To scaffold this cycle of ideas, we had students make visual reminder cards. On one side of each card, they drew the symbol we had created to represent each conversational feature. We required students to memorize at least one prompt to start using the feature each symbol represented (for example, they might memorize the phrase, "Can you elaborate on that point?" for the symbol of elaboration). On the back of each card, students wrote possible prompts for responding to the feature in question (for example, "It means that…").
Teachers modeled how to use the cards recursively during a conversation, returning to one of the features when conversation lagged or veered to a nonacademic topic. To reduce the dependence on cards, we taught students hand motions that they could use as they prompted each feature. For example, they pulled their hands apart while saying, "Can you elaborate?"

A Typical Lesson and Conversation

With our guidance, the teachers explicitly taught each conversation feature. Here's a typical lesson. One of the teachers, Karen, points out on the poster the highlighted feature students will work on as they converse that day: elaboration. Students look at their cards and practice the hand motion and prompts for elaboration. Karen then reads a story about Columbus's sailors arriving in the Caribbean, stopping at times to elicit students' comments and questions. As students offer ideas and interpretations, she encourages them to elaborate.
At one point Karen asks, "Why was the boy afraid?" When Elia responds, "Because the guy just touched their gold," Karen asks, "Can you elaborate?" Elia answers, "I think the boy got all worried because that guy, Columbus, only wanted gold they were wearing. In the picture he looked mean." Karen uses Elia's response to create a pair-share prompt for the upcoming discussion, asking students to tell their partners whether they agree or disagree with Elia and why. She models using the sentence starter, "I agree with Elia's interpretation because…"
Karen leads a short whole-class discussion to brainstorm themes that came up in the story. This provides students with ideas for their conversations. Students write their top choices for themes and jot down any examples from the text that might support each theme. She reminds students that this writing will help them have better discussion sessions.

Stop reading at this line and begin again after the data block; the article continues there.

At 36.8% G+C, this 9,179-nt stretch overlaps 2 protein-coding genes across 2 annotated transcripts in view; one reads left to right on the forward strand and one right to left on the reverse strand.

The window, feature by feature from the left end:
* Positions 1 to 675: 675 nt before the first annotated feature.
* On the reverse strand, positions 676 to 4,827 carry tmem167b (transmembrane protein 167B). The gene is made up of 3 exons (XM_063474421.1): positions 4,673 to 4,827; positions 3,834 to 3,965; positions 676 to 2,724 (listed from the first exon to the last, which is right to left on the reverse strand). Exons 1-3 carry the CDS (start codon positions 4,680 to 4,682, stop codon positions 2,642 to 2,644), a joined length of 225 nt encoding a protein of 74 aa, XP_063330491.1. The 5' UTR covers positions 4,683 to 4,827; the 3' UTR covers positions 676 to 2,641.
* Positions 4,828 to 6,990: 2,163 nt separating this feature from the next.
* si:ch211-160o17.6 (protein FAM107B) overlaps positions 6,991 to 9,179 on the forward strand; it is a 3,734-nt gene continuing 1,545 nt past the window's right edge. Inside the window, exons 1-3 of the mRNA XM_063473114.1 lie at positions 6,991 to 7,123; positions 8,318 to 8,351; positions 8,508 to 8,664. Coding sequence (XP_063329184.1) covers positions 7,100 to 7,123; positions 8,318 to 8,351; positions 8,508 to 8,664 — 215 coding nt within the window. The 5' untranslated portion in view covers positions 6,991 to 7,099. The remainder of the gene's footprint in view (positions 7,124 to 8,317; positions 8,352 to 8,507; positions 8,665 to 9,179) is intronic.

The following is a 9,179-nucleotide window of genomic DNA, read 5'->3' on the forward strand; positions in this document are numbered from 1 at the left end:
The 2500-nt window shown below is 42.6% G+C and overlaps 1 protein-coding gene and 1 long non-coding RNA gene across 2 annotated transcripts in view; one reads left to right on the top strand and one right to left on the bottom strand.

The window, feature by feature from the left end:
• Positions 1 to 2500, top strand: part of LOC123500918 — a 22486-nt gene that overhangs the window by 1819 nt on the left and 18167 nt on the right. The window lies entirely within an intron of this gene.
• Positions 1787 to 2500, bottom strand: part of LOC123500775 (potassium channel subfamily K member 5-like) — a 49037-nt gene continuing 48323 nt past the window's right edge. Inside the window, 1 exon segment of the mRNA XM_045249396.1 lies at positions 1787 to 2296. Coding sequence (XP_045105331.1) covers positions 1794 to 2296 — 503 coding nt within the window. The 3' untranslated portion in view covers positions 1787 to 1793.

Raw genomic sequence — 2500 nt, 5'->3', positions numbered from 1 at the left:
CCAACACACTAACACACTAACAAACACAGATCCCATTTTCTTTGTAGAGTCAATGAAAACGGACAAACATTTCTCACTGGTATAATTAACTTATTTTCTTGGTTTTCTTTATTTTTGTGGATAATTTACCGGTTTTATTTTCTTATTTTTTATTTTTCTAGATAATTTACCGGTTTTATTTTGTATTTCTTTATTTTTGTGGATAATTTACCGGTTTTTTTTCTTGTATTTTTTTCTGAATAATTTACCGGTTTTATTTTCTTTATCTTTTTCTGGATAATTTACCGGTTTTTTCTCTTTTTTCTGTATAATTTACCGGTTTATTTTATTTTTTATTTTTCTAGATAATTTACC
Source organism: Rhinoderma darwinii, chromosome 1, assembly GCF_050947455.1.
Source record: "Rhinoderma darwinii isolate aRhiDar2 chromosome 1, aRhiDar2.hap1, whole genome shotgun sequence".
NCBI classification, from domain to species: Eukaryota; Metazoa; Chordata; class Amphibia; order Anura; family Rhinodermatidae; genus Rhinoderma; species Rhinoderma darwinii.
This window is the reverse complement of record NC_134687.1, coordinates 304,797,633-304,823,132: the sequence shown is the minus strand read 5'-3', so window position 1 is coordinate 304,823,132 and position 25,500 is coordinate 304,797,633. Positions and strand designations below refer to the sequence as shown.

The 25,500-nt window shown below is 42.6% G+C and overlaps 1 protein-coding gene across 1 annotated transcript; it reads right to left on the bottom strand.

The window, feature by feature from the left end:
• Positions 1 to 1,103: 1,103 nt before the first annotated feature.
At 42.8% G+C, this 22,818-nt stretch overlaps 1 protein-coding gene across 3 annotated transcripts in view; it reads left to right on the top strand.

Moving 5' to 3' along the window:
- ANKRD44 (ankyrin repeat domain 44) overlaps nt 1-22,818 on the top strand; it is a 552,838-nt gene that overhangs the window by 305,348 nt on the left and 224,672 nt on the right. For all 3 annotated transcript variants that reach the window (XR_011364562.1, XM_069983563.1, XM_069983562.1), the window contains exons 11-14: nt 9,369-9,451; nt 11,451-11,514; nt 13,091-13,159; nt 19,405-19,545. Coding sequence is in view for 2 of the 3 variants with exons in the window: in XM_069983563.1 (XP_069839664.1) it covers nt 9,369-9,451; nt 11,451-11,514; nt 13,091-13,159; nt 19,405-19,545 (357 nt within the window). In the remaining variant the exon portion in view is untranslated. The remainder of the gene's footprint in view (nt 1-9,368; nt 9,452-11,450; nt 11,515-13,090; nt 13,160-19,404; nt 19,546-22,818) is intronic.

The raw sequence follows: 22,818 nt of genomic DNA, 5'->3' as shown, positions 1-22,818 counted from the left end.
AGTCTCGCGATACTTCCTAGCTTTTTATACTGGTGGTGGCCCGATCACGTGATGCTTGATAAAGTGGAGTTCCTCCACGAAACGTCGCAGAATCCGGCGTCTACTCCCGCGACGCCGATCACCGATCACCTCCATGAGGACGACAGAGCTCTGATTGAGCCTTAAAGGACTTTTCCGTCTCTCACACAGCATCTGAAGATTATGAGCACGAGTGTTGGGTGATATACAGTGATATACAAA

Karen gives a minilesson in which she acts as one conversant and the whole class acts as the other. Students ask her in unison, "Why do you think the author wrote this story?" Karen answers, "Perhaps she wrote it to teach readers that it is important to listen to children." She waits a few seconds and then asks, "Now what might you ask me? Did I say enough?" Several students respond, "Can you elaborate?" Karen replies, "Well, the adults didn't listen to the boy's warnings about the visitors and their greedy actions. Later it turned out that the boy was right, but it was too late."
Karen reminds students of the prompt that Elia offered and then pairs students to begin academic conversations. Students first take out their symbol cards and review them, testing one another on the prompts associated with each symbol.
Karen moves around the room listening, interjecting at key moments, but letting students facilitate their conversations. She notices Juan and Ana using the starter phrases, cards, and gestures to extend their conversation and encourages them to connect ideas to their lives and to try new vocabulary.
Juan: I think it was about greed.
Ana: Can you elaborate that?
Juan: Like, Columbus only touched the gold that they were wearing and not their skin. That maybe means the people don't matter, just the gold.
Ana: [using the symbol for building on an idea] I add to that the idea that Columbus's people took over the islands and made the boy's people into slaves. They probably wanted to steal all the gold and kill people, like pirates. What do you think?
Juan: Yeah, but pirates mostly attack other ships.
Ana: [thumbing through her cards] How can we apply this to our lives?
Juan: [laughing] I don't know. Maybe we shouldn't be pirates.
Ana: Or maybe we shouldn't be greedy.
Juan: Yeah, we shouldn't think that because we have more guns and ships, or that we are bigger, that we have the … uhhh…
Ana: The right?
Juan: Yeah, the right to take over other people and take their land.
Karen: Can you elaborate with some modern examples?